Days 203/204/205… Friday 13th Saturday 14th and Sunday 15th October
Pancakes and curried potatoes for breakfast. The security guard has washed our car. We gave him some small change. Set off for Tunduma border 3 hours away. Very quiet road and mostly tarred. On one of the dirt roads, a speeding lorry ahead was kicking up a huge amount of dust. Very difficult to see the road ahead and overtake until he pulled over at one of the rural settlements. Topped up the fuel tank and the 2 jerry cans and used the last of the Tanzanian Shillings before the border with Zambia. Usual chaos at the border town with a long queue of lorries pulled up at the side of the road and many ‘Bajaj’ squeezing though tiny gaps. 3 hours at this border – painful! Changed the last remaining TSH into Zambian Kwacha with an informal currency exchange chap. You have to work out the exchange rate beforehand, be prepared to negotiate and know what you are prepared to accept. Simply standing or sitting in the car seems to attract unwanted attention where there are offers for help or those simply asking for money by knocking on the window and they do occasionally get aggressive. I won’t miss these border crossings. A new road from the border to ‘Kings Highway Rest Camp’ only 1 hour drive. Set amongst a woodland area, great for shade and very peaceful. No other campers. Stayed for 3 nights. The South African manager was very friendly. Many large moths, crickets and spiders.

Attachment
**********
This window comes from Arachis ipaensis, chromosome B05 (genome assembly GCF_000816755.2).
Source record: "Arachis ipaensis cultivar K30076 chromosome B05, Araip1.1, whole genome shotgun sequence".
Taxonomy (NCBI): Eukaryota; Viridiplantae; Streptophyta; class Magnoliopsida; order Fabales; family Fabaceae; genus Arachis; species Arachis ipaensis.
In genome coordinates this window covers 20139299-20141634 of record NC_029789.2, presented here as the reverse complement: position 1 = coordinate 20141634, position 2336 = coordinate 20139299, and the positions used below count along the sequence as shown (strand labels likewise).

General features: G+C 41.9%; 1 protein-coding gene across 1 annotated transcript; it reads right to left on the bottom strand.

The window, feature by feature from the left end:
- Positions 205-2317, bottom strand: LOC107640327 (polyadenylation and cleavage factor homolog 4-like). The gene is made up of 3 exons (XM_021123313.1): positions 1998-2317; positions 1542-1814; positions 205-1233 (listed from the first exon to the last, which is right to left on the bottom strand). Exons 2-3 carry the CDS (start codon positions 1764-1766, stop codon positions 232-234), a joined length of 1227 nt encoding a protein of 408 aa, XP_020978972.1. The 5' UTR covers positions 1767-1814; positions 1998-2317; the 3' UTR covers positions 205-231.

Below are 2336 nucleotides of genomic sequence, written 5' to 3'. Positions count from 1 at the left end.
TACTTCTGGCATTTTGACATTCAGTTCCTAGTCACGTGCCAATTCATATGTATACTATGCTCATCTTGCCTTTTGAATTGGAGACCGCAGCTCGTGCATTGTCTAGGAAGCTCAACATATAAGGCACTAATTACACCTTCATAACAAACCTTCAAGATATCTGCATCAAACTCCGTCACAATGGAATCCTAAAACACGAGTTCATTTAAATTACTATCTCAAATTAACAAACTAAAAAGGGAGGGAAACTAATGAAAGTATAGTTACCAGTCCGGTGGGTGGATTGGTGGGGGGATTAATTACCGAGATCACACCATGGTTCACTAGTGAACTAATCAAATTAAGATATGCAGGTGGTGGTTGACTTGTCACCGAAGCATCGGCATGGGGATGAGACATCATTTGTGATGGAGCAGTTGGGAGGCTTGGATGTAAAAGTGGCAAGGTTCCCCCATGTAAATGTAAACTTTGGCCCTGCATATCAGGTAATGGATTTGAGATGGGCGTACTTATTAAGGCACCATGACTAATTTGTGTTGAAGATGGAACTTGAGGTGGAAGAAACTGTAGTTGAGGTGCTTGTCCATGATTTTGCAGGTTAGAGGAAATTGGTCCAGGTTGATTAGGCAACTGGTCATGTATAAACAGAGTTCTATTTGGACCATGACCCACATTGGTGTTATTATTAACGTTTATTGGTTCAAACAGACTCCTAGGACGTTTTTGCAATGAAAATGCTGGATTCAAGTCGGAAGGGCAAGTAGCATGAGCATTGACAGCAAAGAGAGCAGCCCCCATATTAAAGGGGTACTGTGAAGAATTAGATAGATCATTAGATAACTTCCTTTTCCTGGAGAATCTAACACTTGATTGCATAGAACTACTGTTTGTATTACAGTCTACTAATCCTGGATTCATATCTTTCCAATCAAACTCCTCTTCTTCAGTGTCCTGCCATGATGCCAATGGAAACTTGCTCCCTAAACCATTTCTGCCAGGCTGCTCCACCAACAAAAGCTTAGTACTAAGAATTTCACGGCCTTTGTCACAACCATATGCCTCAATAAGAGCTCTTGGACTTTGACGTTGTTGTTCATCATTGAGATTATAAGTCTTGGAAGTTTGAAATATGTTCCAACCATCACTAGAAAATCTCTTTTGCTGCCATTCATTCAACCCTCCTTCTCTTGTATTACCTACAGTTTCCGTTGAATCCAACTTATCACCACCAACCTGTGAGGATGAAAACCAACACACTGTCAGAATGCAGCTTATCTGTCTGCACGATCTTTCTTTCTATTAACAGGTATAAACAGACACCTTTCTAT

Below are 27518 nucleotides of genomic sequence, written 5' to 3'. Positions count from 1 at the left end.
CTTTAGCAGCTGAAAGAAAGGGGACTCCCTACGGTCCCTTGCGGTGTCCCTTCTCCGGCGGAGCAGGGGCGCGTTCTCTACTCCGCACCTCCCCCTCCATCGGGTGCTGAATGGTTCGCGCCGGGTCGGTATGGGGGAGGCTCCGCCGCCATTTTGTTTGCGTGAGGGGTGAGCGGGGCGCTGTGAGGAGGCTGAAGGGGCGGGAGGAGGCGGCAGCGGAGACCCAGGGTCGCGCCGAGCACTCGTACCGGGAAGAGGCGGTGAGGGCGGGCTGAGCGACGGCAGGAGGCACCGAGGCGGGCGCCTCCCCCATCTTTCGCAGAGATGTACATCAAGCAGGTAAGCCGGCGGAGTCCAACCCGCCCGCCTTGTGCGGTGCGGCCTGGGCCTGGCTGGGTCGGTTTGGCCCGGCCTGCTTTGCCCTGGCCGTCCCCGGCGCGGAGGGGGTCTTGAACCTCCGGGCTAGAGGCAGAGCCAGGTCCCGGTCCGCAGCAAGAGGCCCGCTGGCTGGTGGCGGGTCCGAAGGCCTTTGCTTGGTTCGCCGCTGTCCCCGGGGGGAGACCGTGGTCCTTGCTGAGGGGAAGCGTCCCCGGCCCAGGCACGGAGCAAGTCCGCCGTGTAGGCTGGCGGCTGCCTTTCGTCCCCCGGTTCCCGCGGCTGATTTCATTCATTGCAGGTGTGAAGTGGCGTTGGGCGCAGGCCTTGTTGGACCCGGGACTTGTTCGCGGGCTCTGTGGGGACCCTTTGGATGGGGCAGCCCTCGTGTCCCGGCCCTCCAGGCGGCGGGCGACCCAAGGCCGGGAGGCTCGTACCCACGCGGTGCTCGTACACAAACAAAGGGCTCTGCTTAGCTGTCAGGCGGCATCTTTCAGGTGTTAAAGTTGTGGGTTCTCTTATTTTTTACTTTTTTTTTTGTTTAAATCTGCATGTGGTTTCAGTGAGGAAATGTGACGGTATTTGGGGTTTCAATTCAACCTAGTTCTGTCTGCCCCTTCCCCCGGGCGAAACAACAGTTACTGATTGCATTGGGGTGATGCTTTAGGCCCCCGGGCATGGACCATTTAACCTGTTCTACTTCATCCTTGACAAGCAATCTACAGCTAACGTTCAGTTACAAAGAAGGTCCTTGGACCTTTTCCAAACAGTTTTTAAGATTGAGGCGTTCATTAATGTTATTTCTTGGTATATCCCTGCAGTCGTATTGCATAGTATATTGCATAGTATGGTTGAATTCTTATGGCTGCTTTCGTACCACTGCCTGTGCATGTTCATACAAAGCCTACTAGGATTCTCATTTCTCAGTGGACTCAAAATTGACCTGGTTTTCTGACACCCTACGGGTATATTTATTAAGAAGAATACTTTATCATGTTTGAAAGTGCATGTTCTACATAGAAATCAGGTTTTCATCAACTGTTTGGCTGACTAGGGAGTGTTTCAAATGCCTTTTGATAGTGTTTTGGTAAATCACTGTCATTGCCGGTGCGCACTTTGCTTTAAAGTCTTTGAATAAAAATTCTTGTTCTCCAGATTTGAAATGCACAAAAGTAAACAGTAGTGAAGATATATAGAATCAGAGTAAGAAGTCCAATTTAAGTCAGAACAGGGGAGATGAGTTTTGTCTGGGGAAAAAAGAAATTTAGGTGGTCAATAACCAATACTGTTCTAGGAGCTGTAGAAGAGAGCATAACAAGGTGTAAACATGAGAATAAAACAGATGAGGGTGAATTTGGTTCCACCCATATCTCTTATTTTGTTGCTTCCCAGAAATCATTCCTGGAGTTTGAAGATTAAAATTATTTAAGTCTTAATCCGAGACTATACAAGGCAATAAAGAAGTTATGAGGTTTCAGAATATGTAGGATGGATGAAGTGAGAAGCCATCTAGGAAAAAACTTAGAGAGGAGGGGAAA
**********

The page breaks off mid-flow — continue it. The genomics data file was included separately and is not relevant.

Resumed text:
Wow, that was a bad border. We were recommended against doing it but given our planned accommodation heading south we wanted to cross here and do the Great North Road (T2). Just entering the site the signage was all over the place, and only by the help of fixers did we find where we were meant to go. If heading north from Zambia it seems that everything is in one place, but heading south, as most of the lorries are, then you have to go between several buildings all over the border complex. At one point we needed to get some more Kwatcha out and we took a walk over into Zambia to a few ATMs, where at no point does anyone challenge us to see if we are allowed into the country, we can just merrily wander around to our hearts content. Thankfully I kept chipper through this border, even when we had to wait an hour for some chaps to finish their lunch before we could pay for our carbon tax. If it wasn’t for our fixer ‘Bright’ then we would have been hopelessly lost and it would have taken far, far longer. This was by and far the worst border post we have crossed since West Africa, and in our top 5.